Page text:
I don't really know, but I'm sure the sort of character deficiency that overstatement indicates is even more serious if someone who indulges in it doesn't recognize or acknowledge having done so, feel regret about it, thank the friends who pointed it out, and resolve to try to avoid recurrence.
My post on the "false & tedious defective brain meme" contained some regrettable elements of overstatement.
Before grappling with them, I want to start by extracting from the post the points that I do want to stand by and that I'm quite willing to defend in engaged discussion with others. They are essentially two: (a) that "defective rationality" accounts of polarization over policy-relevant science are ill-supported; and (b) that the frenetic and repetitive prorogation of these accounts in wide-eyed, story-telling modes of presentation demeans serious public discussion and distracts thoughtful people from thoughtful engagement with this serious problem.
These are strong claims but I want to advance them strongly because I feel they are right and important, and because I believe that obliging people to confront them, to the extent that I can, will advance common understanding -- either by helping people to see why views they might hold should be abandoned or, if it turns out I'm wrong (I certainly accept that I might be), by fortifying the basis for confidence they can have in them once they've dealt with evidence that seems to suggest a very different explanation for the difficulty we face.
Here are the elements of the post that I now recognize to be in the nature of regrettable overstatement:
- The singularity and certitude with which I advanced my alternative explanation. In fact, I feel the position I articulated--one I & others have been engaged in elaborating theoretically and testing empirically for a sustained period--is the best one for the phenomenon I mean to address, viz., conflict over societal risks and related facts. But there are other reasonable and plausible hypotheses (ones that are also much more subtle than the "our brains make us stupid!" trope); also many open questions, the investigation of which can furnish evidence that warrants revising the degree of confidence a reasonable person can have that the position I advanced, and not these others, is correct. It is disrespectful of other researchers and thoughtful appraisers of research to carry on as if this were not so. The cast of mind I displayed also demeans the enterprise of empirical inquiry by evincing the vulgar attitude that science is about reaching "final" and "conclusive" answers to difficult questions. Intrinsic to science's way of knowing is recognition of the permanent provisionality of what is known; expressing oneself in a manner that obscures or denies this not only risks misleading people but is ugly. One can have and communicate conviction in favor of, and can passionately advocate action based on, one's beliefs without concealing that what one believes is necessarily based on one's best understanding of the currently available evidence.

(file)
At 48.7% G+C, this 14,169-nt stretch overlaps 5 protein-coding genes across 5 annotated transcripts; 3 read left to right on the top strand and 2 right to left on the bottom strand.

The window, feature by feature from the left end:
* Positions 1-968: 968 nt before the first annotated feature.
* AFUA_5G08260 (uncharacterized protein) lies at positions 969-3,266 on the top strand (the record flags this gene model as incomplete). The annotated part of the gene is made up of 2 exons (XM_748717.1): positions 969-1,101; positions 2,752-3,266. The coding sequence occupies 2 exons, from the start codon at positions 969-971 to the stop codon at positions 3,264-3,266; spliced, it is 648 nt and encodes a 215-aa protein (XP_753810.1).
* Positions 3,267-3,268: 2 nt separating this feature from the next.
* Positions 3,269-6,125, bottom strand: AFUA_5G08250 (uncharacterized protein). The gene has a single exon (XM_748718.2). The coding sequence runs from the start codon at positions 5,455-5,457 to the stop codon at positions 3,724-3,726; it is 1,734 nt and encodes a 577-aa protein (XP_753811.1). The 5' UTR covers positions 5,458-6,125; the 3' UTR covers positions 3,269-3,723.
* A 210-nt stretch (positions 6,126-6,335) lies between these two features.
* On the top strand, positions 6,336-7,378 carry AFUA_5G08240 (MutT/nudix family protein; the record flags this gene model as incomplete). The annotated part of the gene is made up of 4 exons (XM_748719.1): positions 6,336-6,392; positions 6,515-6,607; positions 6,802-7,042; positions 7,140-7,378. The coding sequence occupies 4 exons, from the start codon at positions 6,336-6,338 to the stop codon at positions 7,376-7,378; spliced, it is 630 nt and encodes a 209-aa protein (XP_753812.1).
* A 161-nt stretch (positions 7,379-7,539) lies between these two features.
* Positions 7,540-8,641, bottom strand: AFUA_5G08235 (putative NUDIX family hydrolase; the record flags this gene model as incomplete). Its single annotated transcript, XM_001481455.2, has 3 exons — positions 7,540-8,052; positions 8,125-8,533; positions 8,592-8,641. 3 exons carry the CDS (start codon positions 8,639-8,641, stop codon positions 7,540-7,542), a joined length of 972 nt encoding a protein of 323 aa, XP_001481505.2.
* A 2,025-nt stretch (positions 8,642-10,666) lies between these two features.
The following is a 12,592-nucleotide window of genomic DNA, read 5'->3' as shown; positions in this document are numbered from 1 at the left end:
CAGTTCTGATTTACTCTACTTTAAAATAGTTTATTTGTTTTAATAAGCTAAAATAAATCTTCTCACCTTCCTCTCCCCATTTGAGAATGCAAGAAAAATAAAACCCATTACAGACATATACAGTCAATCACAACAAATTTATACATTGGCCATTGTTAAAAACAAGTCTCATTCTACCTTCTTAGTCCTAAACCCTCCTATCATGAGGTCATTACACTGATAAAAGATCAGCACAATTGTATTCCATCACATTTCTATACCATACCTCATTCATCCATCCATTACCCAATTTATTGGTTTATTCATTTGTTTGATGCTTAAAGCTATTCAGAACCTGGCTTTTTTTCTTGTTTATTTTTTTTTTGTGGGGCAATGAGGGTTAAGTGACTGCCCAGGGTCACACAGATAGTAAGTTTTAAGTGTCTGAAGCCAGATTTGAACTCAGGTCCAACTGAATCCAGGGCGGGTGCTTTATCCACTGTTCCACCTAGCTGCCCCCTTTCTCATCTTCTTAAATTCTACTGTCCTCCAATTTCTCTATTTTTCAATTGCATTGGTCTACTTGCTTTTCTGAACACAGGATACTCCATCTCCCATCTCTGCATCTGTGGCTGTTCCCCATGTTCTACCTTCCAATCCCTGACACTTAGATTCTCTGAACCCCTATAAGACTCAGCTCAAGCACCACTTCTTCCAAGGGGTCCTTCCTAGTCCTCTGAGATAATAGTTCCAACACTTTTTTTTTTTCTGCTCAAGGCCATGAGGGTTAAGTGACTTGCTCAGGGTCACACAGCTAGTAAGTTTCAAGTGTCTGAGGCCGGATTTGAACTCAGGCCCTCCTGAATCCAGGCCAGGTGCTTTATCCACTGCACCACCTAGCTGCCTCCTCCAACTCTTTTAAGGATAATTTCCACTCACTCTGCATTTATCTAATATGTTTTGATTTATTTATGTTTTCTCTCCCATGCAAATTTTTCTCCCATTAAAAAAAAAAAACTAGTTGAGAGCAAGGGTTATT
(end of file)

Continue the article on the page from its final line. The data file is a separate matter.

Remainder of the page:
- The thoughtless conflation of discrete and complex matters. I meant to be addressing something particular: polarization over risks and other policy-relevant facts in controversies like climate change, gun control, fiscal policy, etc. But I wrote in a manner that invited the interpretation that I was discussing something much more general. Motivated reasoning, biased assimilation, and the like are not confined to these matters; the dynamics involved in attitude polarization won't reduce to the single one I was giving. The carelessness generality with which I presented my views injected an air of grandiosity into them that is embarrassing as well as potentially misleading.
- Reckless imprecision in criticism. I framed my argument as a criticism of science journalists. Often science journalists do, I think, deliberately frame as evidence of defects in human rationality--and in particular, as inconvenient leftovers in the evolution of the "brain"-- findings of decision science that don't bear any such interpretation. I am quoted often in articles that squeeze themselves into this template even though I don't see "cultural cognition" that way at all, and have been careful to emphasize in my discussions with writers that polarization originating in cultural cognition reflects unusual, correctible conditions inimical to reason (by analogy: if you can't see after someone shines a bright light in your eyes, that doesn't mean your eye is "defective"; it means that the normally reliable faculty of sight is disabled by the flashing of intense bursts of light into your face). I should have noted, though, that many science journalists don't make this mistake. And even more important, many of those who do are only transmitting truly awful scholarship being performed by researchers (and scholarly synthesizers) who exploit the peculiar fascination with "brain" centered explanations. It's really a huge injustice to express dissatisfaction with science journalists (whose craft skills should in fact be mined for insights into how to improve science communication in multiple sectors of our society) for this regrettable spectacle, which continues notwithstanding high-profile exposure of the defects in methods still routinely used in many such studies. (Oh-- just to avoid compounding my problems: I don't mean to say that all neuro-science studies that feature fMRI use these bogus methods. Indeed, some of the coolest studies I've ever seen are based on fMRI used as a distinctively discerning measure in connection with inspired experimental designs. See, e.g., this.)